A set of wood toys. Familiar objects disassemble and reassemble into myriad new hybrids.
Commissioned illustrations for Art Paper's 2018 Architecture and Design Issue.
Laurel Consuelo Broughton
Two perpendicular shed forms connect to become a new poolside home in Malibu, California completed in 2016.
In progress. The addition of a new kitchen, library, gardens and new ADU and garage cottage to complete a 1939 compound in Los Angeles.
WELCOMECOMPANIONS is a design project that reinterprets everyday sartorial accessories and objects through a formal and surrealist lens. The project seeks to inject a sense of play, suspense and narrative into the objects we interact with and depend on on a daily basis. It suggests the novelty that in our accessories, function is not wholly dependent on utilitarian form.
Launched in 2011 WELCOMECOMPANIONS has been featured in numerous publications including Vogue.com,Paper Magazine, Vogue Italia, Elle Italia, Newsweek, Marie Claire Italia, Lucky Magazine and Nylon Magazine among others. WELCOMECOMPANIONS have been sold in boutiques in Los Angeles, New York, Portland, San Francisco, Sydney, and Hong Kong. They are designed and made in limited editions in Los Angeles.
Visit the whole collection and shop at www.welcomecompanions.com.
All the Books, a custom wallpaper for the Paper Cuts booth at the New York Art Book Fair 2013.
An over-sized temporary picnic installation for Le Corbuffet meets Mrs. Schindler, the launch event of Esther Choi's cookbook Le Corbuffet at the Mak Center in Los Angeles during the run of the exhibition Soft Schindler.
A project and installation for the Santa Monica Museum of Art now the ICALA series, Wall Works.
October 10, 2013 – May 17, 2014.
Blackholes invited over 500 school children in grades K-12 to speculate through drawing about what happens when we imagine something we know as something we don’t know. Each student was given a blank milk carton and was asked to draw a graphic abstraction of outer space on the interior. A shape of their choosing was then cut out of the carton so the “space” inside could be visible from the outside. The hundreds of milk cartons together in the installation become a milky way while each individual carton contains a unique black hole. Blackholes toys with the double meanings and associations of words and related objects.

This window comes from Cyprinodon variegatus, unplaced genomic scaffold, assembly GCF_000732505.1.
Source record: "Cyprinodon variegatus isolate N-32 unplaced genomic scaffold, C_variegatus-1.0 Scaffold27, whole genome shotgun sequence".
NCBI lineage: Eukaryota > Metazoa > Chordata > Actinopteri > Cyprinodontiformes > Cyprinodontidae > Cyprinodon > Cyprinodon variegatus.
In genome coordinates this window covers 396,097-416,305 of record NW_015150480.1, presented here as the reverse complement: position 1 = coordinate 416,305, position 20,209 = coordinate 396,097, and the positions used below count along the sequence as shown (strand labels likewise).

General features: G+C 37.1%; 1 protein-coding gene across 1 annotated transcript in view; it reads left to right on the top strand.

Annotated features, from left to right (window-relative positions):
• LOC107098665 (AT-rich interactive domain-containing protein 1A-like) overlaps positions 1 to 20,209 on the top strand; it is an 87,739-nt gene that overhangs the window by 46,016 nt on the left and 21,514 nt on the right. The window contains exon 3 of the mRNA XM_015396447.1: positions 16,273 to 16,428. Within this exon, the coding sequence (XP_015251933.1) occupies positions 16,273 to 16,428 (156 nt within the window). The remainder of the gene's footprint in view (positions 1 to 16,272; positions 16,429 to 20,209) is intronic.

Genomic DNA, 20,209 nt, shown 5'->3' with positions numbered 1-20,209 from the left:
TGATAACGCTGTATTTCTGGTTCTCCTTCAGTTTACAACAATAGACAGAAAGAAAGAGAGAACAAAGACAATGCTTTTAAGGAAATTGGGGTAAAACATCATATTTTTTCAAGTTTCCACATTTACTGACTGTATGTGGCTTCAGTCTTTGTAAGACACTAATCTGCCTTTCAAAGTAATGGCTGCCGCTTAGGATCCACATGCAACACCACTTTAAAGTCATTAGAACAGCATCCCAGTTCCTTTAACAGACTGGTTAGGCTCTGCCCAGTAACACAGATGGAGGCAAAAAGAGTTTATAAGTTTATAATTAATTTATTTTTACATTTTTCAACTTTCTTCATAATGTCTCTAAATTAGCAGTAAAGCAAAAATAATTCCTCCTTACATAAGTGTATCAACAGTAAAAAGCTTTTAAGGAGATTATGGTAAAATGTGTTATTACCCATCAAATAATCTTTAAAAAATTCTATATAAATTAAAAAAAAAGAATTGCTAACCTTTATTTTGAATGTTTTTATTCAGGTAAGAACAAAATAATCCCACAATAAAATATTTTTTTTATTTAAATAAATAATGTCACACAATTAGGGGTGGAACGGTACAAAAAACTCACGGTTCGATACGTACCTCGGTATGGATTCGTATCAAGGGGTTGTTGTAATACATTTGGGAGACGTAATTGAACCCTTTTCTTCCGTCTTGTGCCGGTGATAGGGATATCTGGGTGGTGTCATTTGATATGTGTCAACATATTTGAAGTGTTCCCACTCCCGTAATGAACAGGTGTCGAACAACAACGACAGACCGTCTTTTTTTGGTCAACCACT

Musuem of Art)
The EGG STOOL pillow is a handmade, limited edition piece produced by WELCOMECOMPANIONS for LA><ART.
A storage and mobile display cabinet for WELCOMECOMPANIONS. For a durable work and display surface we used black and white checked linoleum tile as the countertop.
Rather than perform an elaborate game of the Emperor’s New Clothes with the chess pieces as most ‘designed’ chess sets have, The World is Flat takes on the territory of play as a previously overlooked ground for exploration. By changing the shape of the game board from a field / plane to a sphere and adapting the grid to maintain the traditional number of spaces, the basic rules of play hold but the game is fundamentally altered by the new space which it occupies.
Powder coated steel, marker, readymade chess pieces, magnets.
Exhibited as part of the show CHESS, at Jai & Jai Gallery, Los Angeles.
A collection of short films and animations written and produced for WELCOMECOMPANIONS' launches:
The Navy Yard Shuffle
Welcome to the Jungle
Miranda July Introduces The Miranda
Two-Face Behind the Line
Prototype Cake and Sandwich-shaped Iphone cases.
A deck of playing cards for WELCOMECOMPANIONS.
GALLERY ATTACHMENT was an architectural intervention in the City of Los Angeles constructed out of the debris and discarded elements of the contemporary physical and cultural environment. Through the re-composition and de-saturation of these elements, Gallery Attachment re-calibrates everyday objects into new architectural potentials. The installation invites viewers to mingle and explore the piece from the inside allowing for a seeing and re-seeing of the component’s characteristics and the construction of the whole. Gallery Attachment appropriates a parking lot as a landscape for play and contemplation.
Across the street As Builts at Jai & Jai Gallery was a corresponding show that documented the individual parts of Gallery Attachment. While Gallery Attachment is conceived as a one-to-one construction, As Builts is a show of drawings and models. Rather than the contents of a gallery as material to be displayed and appreciated, this content is raw material that is yet to be assembled.
GALLERY ATTACHMENT was produced as part of World Wide Storefront, a Storefront for Art and Architecture project. Additional support was provided by the Los Angeles Forum for Architecture and Urban Design and The John Chase Memorial Fund.